Bella Cermin, MSc Digital Marketing and Analytics (DMA) student at Kent Business School at the Medway campus attended the Business Soundbites event: Entrepreneurship in the Era of Digital Transformation.
“The three speakers were fantastic people to hear from. There was a wide variety of industries across the board, causing diverse responses to the many questions asked at the end.”
Starting with Neil Gibb, who explained how he grew up without the basic technologies we know today and remembered when each was introduced to the masses. I found this notable because I felt he was the most objective and could take a step back to look at what is going on in the world in terms of transformations.
He stated that we were in the middle of a transformation now, just like the Renaissance or the Industrial Revolution, this stuck with me the most. It was a way I had not thought of before; I never realised that we were present and living in a transformation, it just seemed like normal advancements. It is important to look at what’s around you and acknowledge that it might be a period people will talk about for a long time.
He went on to discuss the process of how the curve is going with technology. The Enabling phase, the Disruptive phase, and the Transformation phase all of which you can see implemented throughout any breakthrough ideas. Overall, I really enjoyed him speaking.
Ahmed Nuaman was next, and his approach to the lecture was based more on his own life experiences, what he has done so far with an emphasis on data and consumers. It was nice to learn about the transformation aspects in an academic way and rewarding to hear from someone who has dealt with many companies. Hearing about real-world examples, such as the companies he has worked with, from Google to YouTube to even Alexander Wang, allowed me to relate more, and he explained a lot of topics we have touched on in class, too.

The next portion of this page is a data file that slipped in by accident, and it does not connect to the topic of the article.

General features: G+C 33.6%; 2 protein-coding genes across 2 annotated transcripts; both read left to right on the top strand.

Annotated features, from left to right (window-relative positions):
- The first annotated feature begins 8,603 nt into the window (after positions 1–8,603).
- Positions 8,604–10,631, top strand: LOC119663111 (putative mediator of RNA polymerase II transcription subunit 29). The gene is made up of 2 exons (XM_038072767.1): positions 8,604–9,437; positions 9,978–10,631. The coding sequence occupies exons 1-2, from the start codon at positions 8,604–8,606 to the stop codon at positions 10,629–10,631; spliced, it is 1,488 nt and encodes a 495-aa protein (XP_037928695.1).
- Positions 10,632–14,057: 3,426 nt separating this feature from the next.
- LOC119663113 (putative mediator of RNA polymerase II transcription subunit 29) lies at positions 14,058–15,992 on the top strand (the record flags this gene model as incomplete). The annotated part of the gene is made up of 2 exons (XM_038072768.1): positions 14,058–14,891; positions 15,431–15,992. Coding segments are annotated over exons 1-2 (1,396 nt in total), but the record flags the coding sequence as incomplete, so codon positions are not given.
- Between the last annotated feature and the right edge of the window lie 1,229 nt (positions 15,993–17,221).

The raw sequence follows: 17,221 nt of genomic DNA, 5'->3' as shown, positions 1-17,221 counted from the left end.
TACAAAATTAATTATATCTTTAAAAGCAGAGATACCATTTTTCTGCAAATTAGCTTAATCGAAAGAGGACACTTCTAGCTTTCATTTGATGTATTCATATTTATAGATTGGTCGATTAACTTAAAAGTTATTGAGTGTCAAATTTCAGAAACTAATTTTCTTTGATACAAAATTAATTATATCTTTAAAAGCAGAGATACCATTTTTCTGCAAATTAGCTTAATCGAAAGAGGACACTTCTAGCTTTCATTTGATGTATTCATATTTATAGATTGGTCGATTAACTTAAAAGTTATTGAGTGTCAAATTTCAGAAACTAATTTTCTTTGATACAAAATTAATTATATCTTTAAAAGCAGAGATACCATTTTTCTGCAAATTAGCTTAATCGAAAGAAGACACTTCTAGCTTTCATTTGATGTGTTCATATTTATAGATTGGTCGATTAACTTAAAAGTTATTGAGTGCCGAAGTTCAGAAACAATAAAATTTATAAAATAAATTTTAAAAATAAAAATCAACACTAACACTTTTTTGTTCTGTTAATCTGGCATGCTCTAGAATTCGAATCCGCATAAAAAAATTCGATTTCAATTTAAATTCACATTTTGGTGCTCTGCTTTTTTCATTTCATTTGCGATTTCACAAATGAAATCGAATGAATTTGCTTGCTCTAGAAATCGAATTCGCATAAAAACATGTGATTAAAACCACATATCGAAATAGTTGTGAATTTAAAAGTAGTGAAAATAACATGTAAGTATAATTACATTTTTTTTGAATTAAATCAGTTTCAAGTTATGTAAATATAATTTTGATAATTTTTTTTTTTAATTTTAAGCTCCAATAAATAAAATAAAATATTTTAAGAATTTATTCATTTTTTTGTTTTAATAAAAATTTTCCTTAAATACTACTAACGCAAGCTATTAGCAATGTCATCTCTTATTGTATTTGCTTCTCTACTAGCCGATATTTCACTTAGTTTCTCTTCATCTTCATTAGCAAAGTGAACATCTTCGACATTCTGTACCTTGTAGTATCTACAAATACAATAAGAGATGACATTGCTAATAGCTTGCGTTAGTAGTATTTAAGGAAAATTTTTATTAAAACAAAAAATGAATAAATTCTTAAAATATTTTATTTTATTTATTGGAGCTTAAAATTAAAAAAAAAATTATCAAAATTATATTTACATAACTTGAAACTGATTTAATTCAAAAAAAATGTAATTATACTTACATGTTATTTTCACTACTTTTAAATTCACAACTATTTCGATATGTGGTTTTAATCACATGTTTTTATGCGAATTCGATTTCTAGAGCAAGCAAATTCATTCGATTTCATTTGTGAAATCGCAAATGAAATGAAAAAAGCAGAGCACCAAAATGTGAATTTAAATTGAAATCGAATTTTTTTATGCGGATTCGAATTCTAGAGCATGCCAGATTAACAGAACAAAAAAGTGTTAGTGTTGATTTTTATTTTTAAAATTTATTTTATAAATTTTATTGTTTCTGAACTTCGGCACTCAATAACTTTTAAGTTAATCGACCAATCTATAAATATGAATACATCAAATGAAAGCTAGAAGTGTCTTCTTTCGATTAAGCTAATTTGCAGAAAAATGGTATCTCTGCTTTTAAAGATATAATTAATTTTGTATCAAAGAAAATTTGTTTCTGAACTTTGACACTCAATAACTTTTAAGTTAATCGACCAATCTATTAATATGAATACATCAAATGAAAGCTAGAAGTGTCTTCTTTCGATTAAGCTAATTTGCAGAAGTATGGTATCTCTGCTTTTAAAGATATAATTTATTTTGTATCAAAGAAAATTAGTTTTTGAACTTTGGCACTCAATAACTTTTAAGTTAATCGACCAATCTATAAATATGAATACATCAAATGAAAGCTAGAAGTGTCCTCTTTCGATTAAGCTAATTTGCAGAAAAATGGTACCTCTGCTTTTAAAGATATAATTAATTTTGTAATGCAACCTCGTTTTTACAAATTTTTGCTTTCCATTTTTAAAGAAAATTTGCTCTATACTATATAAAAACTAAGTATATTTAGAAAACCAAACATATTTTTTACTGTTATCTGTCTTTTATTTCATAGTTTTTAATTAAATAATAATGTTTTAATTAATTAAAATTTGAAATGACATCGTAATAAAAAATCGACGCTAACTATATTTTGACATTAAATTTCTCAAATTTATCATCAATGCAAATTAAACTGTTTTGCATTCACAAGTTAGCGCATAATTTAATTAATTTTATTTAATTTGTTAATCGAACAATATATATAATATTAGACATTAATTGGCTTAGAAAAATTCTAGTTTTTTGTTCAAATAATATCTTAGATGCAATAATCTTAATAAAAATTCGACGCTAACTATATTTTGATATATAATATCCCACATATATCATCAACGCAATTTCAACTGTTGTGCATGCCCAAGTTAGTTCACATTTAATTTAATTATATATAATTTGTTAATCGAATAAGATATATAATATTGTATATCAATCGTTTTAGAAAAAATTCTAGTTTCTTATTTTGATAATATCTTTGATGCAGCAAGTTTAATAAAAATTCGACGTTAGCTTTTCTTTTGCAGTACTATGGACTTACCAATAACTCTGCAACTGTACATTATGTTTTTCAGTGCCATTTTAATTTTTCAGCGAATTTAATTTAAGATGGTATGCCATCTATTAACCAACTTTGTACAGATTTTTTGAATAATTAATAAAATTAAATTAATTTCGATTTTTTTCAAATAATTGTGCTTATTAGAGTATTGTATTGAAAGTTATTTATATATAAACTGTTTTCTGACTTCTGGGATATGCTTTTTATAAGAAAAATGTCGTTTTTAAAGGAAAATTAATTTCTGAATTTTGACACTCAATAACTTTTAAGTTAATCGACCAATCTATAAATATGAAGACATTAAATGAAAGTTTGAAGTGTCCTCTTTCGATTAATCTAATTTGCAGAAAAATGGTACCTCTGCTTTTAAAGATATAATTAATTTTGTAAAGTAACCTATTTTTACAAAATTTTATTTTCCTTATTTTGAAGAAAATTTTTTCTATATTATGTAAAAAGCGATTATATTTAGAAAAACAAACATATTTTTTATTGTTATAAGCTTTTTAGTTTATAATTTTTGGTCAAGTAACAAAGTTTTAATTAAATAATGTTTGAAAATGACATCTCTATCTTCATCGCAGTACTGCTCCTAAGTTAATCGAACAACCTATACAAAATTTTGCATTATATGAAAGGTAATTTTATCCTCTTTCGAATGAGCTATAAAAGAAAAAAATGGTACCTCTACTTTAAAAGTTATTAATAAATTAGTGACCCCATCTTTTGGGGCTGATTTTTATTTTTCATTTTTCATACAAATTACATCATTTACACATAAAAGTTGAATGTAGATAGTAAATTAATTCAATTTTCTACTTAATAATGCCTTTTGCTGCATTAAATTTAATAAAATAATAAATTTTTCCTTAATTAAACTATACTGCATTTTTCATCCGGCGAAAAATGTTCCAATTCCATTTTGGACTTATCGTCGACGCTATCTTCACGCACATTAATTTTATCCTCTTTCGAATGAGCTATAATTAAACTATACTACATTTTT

The comparison of data to oil, and visualising, analysing and taking it further, was motivational and I got to personally visualise what I wanted to do for companies.
Moving lastly to Ronnie McBryde, whose stories were intriguing. Everyone always wants to talk about their accomplishments, so when he talked about how something failed, I had to pause for a second. It is something that I feel people don’t talk about enough. McBryde also brought up “Rebel Ideas” by Matthew Syed, and explained how he was able to step back to look at what was missing from the group. He said that the majority were white, with similar skill sets, and there was a problem of not being able to understand multidimensional complex problems. With that, he decided to go on his own. I asked him ‘how you know when it is time to pivot’. He was the one I learned the most from, in terms of how to deal with failure; you always need to self-reflect and come out stronger.
After speaking to other students I realised that they also learned a lot during the event. Aliaa Aly Ahmed Elshabrawy, an MSc DMA student, said that there were two main takeaways: the first being that “we’re living in a data revolution era similar to that of the industrial revolution,” and the second “to be able to succeed you need to cater to people’s needs – specifically tailoring to what is the most convenient for people.”
We looked at the digital transformation and these three men were able to morph how we approach our field. The experience was rewarding, to say the least.
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